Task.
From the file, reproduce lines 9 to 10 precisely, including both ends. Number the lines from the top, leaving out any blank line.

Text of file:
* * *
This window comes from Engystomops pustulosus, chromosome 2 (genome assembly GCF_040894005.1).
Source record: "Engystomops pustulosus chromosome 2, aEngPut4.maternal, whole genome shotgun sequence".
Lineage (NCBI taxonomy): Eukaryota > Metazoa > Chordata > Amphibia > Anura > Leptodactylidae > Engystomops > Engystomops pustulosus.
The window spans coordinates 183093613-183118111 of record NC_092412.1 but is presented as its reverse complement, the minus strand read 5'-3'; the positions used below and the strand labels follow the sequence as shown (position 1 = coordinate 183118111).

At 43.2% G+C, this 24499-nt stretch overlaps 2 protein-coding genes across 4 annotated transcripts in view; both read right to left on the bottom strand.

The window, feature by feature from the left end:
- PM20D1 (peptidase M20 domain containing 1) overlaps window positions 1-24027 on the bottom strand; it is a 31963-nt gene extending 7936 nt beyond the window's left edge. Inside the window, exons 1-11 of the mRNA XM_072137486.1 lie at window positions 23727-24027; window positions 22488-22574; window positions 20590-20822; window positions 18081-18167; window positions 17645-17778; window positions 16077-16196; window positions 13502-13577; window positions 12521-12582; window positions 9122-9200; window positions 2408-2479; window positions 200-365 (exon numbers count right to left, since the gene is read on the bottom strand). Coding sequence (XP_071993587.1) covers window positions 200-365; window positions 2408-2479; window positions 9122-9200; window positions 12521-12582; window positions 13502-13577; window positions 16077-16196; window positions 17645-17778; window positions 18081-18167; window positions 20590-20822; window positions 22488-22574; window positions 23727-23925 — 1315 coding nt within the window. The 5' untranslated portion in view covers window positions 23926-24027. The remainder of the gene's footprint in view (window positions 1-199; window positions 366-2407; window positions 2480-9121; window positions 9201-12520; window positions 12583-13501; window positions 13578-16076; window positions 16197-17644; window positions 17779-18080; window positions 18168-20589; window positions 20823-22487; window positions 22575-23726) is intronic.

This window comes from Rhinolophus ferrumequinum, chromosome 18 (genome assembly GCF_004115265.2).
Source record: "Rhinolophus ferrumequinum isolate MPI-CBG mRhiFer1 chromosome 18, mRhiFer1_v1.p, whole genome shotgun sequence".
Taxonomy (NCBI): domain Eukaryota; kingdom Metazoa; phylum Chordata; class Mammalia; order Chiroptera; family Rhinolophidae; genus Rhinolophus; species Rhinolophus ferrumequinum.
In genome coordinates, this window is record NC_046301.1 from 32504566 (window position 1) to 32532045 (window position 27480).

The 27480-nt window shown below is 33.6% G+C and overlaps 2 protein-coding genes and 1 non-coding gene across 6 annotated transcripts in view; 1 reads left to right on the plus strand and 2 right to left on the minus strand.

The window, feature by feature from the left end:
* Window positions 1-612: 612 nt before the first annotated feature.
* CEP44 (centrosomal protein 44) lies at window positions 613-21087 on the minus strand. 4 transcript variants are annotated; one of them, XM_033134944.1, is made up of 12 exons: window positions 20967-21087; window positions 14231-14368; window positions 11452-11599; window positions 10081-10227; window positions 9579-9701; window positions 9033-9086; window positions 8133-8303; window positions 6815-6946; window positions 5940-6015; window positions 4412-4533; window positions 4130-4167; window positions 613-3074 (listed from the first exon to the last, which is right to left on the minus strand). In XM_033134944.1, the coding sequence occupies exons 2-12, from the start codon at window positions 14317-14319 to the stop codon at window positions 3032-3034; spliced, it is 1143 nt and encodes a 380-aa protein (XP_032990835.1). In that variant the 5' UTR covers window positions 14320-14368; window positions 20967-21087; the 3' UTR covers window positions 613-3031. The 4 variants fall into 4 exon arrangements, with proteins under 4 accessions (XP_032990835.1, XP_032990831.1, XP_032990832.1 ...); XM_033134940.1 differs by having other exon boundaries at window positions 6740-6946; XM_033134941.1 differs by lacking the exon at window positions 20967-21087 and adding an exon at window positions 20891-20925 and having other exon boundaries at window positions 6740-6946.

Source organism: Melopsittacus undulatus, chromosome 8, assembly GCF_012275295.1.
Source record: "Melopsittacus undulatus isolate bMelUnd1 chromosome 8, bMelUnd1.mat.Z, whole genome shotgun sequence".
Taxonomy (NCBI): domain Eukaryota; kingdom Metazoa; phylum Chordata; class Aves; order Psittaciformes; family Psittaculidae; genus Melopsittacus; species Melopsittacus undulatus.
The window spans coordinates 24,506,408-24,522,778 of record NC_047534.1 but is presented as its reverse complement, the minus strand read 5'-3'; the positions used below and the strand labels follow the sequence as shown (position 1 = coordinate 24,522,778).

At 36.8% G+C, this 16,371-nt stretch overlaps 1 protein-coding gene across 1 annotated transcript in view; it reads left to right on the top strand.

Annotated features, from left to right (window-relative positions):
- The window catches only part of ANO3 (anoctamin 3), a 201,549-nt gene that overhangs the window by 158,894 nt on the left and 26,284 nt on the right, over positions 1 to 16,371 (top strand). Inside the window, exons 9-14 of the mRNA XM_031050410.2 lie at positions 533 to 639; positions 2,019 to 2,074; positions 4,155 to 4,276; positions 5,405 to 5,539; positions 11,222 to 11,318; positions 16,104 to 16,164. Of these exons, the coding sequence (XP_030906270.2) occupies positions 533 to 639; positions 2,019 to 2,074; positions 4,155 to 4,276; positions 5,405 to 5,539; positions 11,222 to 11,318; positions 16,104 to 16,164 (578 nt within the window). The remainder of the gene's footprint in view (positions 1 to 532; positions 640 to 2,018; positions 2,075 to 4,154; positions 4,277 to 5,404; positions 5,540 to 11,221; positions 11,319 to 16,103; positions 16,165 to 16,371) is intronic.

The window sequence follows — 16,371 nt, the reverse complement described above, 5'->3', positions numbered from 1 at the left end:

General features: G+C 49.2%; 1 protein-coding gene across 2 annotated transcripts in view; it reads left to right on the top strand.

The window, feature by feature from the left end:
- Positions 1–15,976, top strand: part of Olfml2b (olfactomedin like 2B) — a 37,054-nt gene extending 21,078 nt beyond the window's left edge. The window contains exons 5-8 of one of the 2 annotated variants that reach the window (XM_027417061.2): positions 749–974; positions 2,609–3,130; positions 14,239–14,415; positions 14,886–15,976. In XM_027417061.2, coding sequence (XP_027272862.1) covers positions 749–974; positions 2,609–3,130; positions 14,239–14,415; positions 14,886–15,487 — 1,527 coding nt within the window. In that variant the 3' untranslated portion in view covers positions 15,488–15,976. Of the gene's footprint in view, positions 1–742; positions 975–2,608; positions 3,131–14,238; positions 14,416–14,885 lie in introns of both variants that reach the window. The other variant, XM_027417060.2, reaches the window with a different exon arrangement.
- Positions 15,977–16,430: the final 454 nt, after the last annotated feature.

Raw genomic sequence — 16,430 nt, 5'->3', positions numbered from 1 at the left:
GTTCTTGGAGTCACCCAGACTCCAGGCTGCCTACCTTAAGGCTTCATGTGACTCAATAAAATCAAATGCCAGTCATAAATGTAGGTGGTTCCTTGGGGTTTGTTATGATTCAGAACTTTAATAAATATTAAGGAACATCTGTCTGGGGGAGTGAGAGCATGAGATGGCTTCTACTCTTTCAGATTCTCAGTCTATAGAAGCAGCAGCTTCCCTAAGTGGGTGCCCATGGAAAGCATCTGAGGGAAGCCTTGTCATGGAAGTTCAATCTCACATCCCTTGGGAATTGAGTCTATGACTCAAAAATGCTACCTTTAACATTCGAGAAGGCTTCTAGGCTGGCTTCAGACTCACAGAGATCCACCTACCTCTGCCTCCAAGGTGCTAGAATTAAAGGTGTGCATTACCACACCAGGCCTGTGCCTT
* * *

Source record: "Rhinolophus ferrumequinum isolate MPI-CBG mRhiFer1 chromosome 18, mRhiFer1_v1.p, whole genome shotgun sequence".
Taxonomy (NCBI): domain Eukaryota; kingdom Metazoa; phylum Chordata; class Mammalia; order Chiroptera; family Rhinolophidae; genus Rhinolophus; species Rhinolophus ferrumequinum.